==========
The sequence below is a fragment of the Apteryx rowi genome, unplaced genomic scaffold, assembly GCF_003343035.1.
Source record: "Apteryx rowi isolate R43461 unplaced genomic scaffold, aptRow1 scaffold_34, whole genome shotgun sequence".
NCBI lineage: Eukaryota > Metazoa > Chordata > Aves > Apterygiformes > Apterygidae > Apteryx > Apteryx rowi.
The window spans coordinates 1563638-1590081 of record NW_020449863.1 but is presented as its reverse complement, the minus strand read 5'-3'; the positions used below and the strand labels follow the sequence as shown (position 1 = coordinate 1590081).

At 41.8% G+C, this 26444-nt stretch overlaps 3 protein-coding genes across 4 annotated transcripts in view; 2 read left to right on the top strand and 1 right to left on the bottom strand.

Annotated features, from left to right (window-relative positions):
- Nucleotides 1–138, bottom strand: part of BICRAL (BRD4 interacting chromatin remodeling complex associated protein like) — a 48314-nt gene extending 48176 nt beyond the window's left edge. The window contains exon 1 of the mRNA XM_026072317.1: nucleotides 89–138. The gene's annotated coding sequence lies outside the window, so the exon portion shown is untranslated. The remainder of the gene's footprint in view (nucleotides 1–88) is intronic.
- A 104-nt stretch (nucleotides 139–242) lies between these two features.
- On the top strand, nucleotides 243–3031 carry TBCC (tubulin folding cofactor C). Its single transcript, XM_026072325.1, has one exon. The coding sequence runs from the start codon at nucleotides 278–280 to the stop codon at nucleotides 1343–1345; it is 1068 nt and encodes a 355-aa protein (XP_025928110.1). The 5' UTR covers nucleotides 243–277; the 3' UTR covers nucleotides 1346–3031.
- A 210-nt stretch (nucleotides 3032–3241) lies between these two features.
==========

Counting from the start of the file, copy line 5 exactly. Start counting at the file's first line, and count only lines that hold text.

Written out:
At 41.8% G+C, this 26444-nt stretch overlaps 3 protein-coding genes across 4 annotated transcripts in view; 2 read left to right on the top strand and 1 right to left on the bottom strand.